ALS is often referred to as Lou Gehrig’s disease, after the American baseball player who was diagnosed with it. But in reality, the condition is the most common form of motor neuron disease.

It typically affects individuals in later life, around their late 50s, but has been known to occur in young adults as well as some very elderly people. It is believed to occur in one to three people per 100,000 every year.

MDA explains that the cause of the condition is still relatively unknown, but current theories suspect that it is due to genetics. In fact, some individuals may be genetically predisposed to developing the disease but do so only after coming into contact with an environmental trigger. It is this interaction of genetics and environment that may hold clues as to why some individuals develop ALS.

These environmental triggers are not entirely known, but may include smoking, toxin exposure and military service, although the link between ALS and military service remains unclear.

It is important to note that despite the suspected connection with genetics, ALS does not seem to run in families, with the onset of the condition often being sporadic. Only about 10 percent of cases are familial.

What are the symptoms of ALS?

As the disease progresses, ALS causes muscles to reduce in size. This often causes muscle twitches and cramps which can become “irritable”.

Symptoms may be limited to a single body region, or mild symptoms may affect more than one region. When ALS begins in a region known as the bulbar motor neurons, which is localised in the brainstem, muscles used for swallowing and speaking are affected first.

Symptoms then become more widespread with some becoming completely paralysed and others only weakened.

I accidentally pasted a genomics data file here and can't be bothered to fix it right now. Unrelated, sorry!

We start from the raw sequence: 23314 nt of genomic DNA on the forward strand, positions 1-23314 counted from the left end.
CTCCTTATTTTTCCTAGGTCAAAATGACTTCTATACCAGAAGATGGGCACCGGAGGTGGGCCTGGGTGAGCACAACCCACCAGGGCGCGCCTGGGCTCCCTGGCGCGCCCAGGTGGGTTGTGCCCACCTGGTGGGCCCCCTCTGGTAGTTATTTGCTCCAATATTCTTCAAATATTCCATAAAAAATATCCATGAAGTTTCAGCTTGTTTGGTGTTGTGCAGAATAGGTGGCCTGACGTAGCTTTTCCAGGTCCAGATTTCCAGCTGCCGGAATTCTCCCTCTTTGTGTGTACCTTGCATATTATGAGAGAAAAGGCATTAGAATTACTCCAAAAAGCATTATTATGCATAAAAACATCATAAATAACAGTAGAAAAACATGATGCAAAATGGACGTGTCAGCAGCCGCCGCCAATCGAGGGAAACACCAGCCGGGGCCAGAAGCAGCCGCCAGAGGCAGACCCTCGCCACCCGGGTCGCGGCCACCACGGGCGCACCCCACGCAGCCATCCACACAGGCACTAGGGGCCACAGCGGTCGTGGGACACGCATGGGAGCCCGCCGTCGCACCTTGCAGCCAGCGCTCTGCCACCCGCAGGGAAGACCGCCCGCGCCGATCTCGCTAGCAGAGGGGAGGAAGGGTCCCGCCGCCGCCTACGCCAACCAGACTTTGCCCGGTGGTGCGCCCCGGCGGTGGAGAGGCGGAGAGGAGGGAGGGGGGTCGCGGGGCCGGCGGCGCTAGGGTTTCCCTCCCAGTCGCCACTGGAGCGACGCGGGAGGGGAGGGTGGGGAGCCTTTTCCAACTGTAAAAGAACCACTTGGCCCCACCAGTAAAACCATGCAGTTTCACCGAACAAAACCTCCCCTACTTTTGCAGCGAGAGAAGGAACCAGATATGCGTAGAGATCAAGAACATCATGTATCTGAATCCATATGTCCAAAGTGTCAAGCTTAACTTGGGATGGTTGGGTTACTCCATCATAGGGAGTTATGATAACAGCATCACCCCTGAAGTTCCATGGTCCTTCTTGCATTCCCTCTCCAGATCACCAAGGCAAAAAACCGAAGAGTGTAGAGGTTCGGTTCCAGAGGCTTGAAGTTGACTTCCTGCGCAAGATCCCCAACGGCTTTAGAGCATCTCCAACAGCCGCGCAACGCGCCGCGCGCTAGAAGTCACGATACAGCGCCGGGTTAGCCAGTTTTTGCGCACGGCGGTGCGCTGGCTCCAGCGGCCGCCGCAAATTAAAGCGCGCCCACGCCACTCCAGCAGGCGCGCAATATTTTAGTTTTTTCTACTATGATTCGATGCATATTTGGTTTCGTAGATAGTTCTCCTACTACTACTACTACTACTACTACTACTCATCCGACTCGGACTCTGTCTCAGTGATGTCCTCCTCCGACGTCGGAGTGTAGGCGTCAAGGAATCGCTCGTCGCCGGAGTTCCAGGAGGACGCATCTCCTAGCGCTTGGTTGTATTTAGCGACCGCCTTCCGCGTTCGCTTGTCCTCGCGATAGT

Interestingly, involuntary muscles, such as those that control heartbeat, the gastrointestinal tract and bowel, bladder, and sexual functions are not directly affected in ALS. Sensations, such as vision, hearing, and touch, are also typically unaffected.

As many as 50 percent of people develop some degree of cognitive or behavioural abnormalities, which is an important factor in first spotting signs of the disease. In fact, the first signs and symptoms of ALS may include:

  • Difficulty walking or doing normal daily activities
  • Tripping and falling
  • Weakness in your legs, feet or ankles
  • Hand weakness or clumsiness
  • Slurred speech or trouble swallowing
  • Muscle cramps and twitching in your arms, shoulders and tongue
  • Inappropriate crying, laughing or yawning
  • Cognitive and behavioural changes.

Current treatments for ALS help to slow the progression of symptoms and prevent further complications, allowing individuals to remain independent for longer. These treatments are largely medication based, but therapies can also help with breathing, speech and moving.